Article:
WORK WORK WORK

Tuesday, October 30, 2007

in the interest of this blog not falling to the wayside im actually going to put some work up (gasp!).

my proposal centers around digital sculpting as a method of generating architectural surfaces. you can read it here. feel free to critique it to pieces.

as you can see below, im not super good with the fancy-pants software yet, but theres all sorts of time left (right?). turns out its quite difficult stuff to work with, but im optimistic in the long run.








3 Comments:

Blogger // JD said...

i'm in the middle of reading your draft and will comment more tomorrow. but it looks good so far. we might be able to generate an interesting debate, meanwhile, on the importance of surface continuity. i'm getting jaded in my research.

a tangent question, however: in the top rendering, how did you build your ground? is it a sloping backdrop? looks nice...

October 30, 2007 at 7:58 PM  
Blogger chris shusta said...

comments are definitely welcome... any yes, the continuity approach might end up being like banging my head on a wall, but im hoping theres some substance there.

as for the rendering, its just sitting on a flat plane. the smooth gradient is a byproduct of an area light (which im a big fan of). make them bigger and dial the intensity down for smoother shadows and transitions.

October 30, 2007 at 8:53 PM  
Blogger // JD said...

Sorry for the delay, but here’s my response:

It’s a very interesting proposal, studying digital sculpting software to investigate techniques for surface heterogeneity. I appreciate the critique of “smooth” surfaces (which have also been called “splippery”, “plaint” and “supple”). On a purely formal level, it would be nice to see some research into wrinkles, scratches, bumps, pimples, warts, etc. But maybe I’m stuck thinking of the demo where they showed how to “sculpt” an old man’s face.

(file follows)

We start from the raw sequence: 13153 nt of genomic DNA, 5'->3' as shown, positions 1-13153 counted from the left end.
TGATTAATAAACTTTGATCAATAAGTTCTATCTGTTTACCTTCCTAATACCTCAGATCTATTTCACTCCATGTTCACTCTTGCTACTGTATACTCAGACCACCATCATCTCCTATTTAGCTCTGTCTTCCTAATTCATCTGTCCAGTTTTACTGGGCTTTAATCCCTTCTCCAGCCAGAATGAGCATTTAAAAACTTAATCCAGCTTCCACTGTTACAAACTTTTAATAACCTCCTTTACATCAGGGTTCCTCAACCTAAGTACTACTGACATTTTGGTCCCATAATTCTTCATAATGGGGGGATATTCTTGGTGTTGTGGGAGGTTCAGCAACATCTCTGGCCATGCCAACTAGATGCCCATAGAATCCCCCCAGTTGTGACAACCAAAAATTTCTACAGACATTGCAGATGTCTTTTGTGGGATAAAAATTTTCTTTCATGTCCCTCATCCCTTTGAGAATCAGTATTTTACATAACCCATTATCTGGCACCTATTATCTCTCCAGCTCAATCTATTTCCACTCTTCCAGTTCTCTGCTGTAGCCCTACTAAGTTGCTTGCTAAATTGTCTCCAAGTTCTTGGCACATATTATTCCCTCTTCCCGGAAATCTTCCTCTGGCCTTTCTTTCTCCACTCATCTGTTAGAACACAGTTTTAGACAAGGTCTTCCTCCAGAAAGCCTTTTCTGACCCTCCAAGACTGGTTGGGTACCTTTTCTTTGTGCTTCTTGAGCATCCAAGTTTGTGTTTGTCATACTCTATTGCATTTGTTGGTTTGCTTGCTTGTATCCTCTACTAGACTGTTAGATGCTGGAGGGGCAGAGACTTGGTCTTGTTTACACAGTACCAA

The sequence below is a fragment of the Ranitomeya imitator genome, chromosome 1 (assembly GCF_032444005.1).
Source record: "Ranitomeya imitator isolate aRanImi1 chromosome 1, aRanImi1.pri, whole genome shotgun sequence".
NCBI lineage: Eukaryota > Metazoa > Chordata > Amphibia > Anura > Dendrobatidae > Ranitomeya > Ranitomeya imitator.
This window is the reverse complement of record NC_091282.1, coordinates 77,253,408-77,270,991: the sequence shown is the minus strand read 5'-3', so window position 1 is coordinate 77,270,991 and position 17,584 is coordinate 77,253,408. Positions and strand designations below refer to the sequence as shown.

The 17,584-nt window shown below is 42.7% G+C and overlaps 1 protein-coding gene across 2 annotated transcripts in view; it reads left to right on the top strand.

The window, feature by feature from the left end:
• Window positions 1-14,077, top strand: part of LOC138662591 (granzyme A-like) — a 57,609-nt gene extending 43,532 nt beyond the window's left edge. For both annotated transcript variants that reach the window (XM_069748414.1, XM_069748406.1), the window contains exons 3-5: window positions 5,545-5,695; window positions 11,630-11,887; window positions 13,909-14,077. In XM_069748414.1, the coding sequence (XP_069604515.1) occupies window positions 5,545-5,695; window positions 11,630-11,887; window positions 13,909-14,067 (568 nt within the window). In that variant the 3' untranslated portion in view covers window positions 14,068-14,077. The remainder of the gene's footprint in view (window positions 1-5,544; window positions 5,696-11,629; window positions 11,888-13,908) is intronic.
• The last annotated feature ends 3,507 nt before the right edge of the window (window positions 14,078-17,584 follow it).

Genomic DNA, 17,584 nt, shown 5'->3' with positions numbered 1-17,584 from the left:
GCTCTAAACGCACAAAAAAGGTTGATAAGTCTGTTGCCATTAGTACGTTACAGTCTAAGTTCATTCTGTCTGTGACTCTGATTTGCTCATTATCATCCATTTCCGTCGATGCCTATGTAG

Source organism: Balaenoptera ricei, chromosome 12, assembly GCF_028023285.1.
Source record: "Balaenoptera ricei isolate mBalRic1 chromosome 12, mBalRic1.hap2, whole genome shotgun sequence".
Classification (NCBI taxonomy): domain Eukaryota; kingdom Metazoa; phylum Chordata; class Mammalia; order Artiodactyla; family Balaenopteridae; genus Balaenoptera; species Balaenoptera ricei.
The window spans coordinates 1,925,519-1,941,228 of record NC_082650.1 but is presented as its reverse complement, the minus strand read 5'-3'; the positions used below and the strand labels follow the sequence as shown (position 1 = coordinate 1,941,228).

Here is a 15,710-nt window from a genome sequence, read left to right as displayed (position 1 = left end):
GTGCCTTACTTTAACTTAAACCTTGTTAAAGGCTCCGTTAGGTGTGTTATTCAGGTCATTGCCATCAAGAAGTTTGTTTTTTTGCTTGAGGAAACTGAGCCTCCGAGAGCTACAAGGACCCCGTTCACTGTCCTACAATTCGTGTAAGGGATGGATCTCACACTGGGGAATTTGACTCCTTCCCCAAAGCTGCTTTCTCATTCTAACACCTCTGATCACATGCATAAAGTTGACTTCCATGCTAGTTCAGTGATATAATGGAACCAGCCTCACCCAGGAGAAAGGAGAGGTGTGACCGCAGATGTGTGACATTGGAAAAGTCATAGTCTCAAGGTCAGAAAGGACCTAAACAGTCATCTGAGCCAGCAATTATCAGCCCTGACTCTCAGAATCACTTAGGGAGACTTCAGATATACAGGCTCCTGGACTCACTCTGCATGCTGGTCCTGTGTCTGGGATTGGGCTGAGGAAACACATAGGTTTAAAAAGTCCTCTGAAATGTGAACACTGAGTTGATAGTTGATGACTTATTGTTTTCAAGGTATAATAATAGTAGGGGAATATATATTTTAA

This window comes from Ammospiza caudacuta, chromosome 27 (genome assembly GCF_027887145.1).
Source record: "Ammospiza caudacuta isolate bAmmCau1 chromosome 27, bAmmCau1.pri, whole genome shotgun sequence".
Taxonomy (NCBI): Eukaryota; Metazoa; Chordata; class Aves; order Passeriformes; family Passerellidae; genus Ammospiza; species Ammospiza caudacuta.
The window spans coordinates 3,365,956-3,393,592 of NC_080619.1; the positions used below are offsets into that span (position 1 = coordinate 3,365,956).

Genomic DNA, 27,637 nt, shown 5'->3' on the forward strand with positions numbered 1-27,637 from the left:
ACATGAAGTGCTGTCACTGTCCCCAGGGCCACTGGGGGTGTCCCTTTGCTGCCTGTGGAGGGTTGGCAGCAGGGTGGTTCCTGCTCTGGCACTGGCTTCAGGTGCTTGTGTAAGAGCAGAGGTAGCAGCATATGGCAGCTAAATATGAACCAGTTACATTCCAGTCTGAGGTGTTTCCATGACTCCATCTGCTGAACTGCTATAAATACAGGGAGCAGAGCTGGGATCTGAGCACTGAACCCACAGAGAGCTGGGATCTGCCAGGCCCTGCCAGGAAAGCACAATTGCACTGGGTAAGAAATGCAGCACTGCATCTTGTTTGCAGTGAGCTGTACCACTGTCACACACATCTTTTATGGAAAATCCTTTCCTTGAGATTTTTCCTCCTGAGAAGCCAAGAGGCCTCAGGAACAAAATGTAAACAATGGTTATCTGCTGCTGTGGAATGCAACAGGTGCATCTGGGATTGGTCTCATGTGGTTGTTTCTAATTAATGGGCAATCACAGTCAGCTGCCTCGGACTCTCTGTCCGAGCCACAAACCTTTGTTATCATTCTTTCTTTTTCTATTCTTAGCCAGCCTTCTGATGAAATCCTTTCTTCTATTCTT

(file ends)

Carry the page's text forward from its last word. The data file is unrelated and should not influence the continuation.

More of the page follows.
My main question about your proposal, meanwhile, is this: you talk about this tool as a means of building intelligence into a surface by way of differentiating texture. Can you determine at what point a surface has reached its intellectual saturation? And if we examine the surface more closely, isn’t it actually a composition of multiple surfaces. This raises the question of materiality, tectonics, etc., bringing to mind a range of case studies. Perhaps you might look into Herzog & de Meuron’s Pfafenholtz Sports Center or the Eberswalde Library, where surfaces absorb images as a texture.

Along the lines of theory, the topic seems pretty heavy along the lines of sign / signified / signification, where surface texture (aka heterogeneity) behaves as a communicator or activator of sorts. Maybe you could read Lacan or even Freud (ack!).

Overall, though, I find it refreshing to see your surface research being such a deterministic investigation. But I still wonder how indeterminism might play a role. Keep it coming, and paint like an angel.

October 31, 2007 at 9:16 PM  

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